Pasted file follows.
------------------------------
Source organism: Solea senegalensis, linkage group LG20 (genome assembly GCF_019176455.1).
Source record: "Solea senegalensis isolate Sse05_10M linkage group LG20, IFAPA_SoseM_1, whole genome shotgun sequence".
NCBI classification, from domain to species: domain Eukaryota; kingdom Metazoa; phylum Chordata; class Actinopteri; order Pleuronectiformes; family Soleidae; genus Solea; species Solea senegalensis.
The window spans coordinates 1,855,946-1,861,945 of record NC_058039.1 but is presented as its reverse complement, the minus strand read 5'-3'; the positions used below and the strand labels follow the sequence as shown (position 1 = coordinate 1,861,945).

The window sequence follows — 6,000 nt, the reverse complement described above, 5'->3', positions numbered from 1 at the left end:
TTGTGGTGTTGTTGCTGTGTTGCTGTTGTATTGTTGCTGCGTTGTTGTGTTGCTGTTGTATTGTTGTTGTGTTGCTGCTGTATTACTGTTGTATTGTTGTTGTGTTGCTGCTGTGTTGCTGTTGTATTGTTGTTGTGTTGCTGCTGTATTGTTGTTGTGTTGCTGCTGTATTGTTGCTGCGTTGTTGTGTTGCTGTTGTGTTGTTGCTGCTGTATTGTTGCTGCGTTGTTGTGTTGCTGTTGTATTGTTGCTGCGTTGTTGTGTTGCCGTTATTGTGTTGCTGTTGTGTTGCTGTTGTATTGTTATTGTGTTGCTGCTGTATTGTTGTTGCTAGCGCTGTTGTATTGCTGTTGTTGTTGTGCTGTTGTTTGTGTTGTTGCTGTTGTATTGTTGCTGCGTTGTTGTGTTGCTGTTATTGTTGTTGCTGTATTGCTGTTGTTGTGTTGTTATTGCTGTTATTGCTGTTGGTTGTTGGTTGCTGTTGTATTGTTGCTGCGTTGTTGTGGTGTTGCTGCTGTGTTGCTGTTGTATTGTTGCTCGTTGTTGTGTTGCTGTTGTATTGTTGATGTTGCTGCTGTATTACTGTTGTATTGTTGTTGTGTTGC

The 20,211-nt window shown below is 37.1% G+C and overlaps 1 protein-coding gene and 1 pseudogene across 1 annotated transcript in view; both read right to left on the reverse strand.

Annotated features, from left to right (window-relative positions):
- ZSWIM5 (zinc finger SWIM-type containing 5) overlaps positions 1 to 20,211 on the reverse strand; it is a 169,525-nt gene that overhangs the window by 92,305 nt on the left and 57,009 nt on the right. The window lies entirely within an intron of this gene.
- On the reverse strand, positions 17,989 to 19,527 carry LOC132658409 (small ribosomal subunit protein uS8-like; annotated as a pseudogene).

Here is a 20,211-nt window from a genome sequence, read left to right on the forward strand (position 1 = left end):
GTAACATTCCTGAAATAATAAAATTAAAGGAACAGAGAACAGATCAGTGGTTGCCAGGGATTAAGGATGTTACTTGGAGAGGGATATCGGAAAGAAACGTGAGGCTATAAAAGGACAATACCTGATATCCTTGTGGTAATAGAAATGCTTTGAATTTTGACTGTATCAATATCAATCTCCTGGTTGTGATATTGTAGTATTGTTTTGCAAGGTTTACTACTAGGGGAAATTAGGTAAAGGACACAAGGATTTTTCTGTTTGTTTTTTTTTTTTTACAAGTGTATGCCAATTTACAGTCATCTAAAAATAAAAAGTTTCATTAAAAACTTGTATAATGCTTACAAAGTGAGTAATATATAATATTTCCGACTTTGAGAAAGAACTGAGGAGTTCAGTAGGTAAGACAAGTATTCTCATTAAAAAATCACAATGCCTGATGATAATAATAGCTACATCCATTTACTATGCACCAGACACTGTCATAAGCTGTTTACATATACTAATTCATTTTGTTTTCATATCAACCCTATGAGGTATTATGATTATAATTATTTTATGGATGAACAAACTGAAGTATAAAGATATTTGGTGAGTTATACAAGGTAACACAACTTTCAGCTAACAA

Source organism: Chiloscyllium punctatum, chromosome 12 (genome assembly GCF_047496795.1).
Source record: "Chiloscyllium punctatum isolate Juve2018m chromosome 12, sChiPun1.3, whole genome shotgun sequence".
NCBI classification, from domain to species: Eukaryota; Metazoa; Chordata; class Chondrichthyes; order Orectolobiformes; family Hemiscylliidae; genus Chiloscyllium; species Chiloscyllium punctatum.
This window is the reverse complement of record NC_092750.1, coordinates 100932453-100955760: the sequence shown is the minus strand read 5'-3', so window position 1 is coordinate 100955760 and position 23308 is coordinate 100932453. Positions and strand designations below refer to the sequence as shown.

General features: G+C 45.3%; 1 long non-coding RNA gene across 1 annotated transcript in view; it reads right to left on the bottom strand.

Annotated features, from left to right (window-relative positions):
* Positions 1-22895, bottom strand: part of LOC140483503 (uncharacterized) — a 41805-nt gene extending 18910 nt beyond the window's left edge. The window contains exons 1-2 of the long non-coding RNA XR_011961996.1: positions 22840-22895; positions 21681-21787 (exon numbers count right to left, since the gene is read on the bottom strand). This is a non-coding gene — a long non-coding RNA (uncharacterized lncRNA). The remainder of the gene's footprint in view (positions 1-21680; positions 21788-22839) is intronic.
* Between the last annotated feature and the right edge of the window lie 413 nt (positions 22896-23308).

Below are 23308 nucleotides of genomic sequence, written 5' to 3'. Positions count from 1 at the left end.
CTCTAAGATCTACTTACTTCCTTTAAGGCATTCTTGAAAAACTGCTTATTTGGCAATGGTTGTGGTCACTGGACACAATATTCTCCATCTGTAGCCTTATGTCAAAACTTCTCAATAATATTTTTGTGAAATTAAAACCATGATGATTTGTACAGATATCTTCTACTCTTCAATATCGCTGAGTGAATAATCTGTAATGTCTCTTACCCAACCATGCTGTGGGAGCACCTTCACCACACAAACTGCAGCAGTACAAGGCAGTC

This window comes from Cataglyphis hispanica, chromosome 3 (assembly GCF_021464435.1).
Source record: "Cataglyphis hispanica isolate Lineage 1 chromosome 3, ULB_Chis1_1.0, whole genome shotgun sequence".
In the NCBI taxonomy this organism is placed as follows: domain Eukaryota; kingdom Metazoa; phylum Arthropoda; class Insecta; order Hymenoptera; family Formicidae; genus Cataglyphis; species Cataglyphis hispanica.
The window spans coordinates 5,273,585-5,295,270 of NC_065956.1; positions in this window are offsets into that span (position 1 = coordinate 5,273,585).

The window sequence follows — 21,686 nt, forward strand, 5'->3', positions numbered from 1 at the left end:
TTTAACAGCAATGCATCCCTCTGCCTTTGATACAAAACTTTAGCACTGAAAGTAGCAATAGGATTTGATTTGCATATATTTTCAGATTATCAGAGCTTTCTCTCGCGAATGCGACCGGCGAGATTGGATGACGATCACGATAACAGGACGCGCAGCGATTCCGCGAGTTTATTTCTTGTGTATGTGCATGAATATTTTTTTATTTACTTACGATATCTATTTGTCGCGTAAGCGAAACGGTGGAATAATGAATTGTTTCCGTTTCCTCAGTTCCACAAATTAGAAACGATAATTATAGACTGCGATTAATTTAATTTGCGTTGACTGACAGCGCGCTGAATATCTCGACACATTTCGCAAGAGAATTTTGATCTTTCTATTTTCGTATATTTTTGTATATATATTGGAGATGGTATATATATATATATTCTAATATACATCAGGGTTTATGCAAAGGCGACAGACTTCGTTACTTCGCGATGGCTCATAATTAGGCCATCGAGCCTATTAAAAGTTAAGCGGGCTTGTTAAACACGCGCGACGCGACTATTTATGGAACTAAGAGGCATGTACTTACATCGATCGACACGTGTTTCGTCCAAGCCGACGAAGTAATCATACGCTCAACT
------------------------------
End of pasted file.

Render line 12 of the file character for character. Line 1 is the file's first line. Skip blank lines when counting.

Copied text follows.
GTAACATTCCTGAAATAATAAAATTAAAGGAACAGAGAACAGATCAGTGGTTGCCAGGGATTAAGGATGTTACTTGGAGAGGGATATCGGAAAGAAACGTGAGGCTATAAAAGGACAATACCTGATATCCTTGTGGTAATAGAAATGCTTTGAATTTTGACTGTATCAATATCAATCTCCTGGTTGTGATATTGTAGTATTGTTTTGCAAGGTTTACTACTAGGGGAAATTAGGTAAAGGACACAAGGATTTTTCTGTTTGTTTTTTTTTTTTTACAAGTGTATGCCAATTTACAGTCATCTAAAAATAAAAAGTTTCATTAAAAACTTGTATAATGCTTACAAAGTGAGTAATATATAATATTTCCGACTTTGAGAAAGAACTGAGGAGTTCAGTAGGTAAGACAAGTATTCTCATTAAAAAATCACAATGCCTGATGATAATAATAGCTACATCCATTTACTATGCACCAGACACTGTCATAAGCTGTTTACATATACTAATTCATTTTGTTTTCATATCAACCCTATGAGGTATTATGATTATAATTATTTTATGGATGAACAAACTGAAGTATAAAGATATTTGGTGAGTTATACAAGGTAACACAACTTTCAGCTAACAA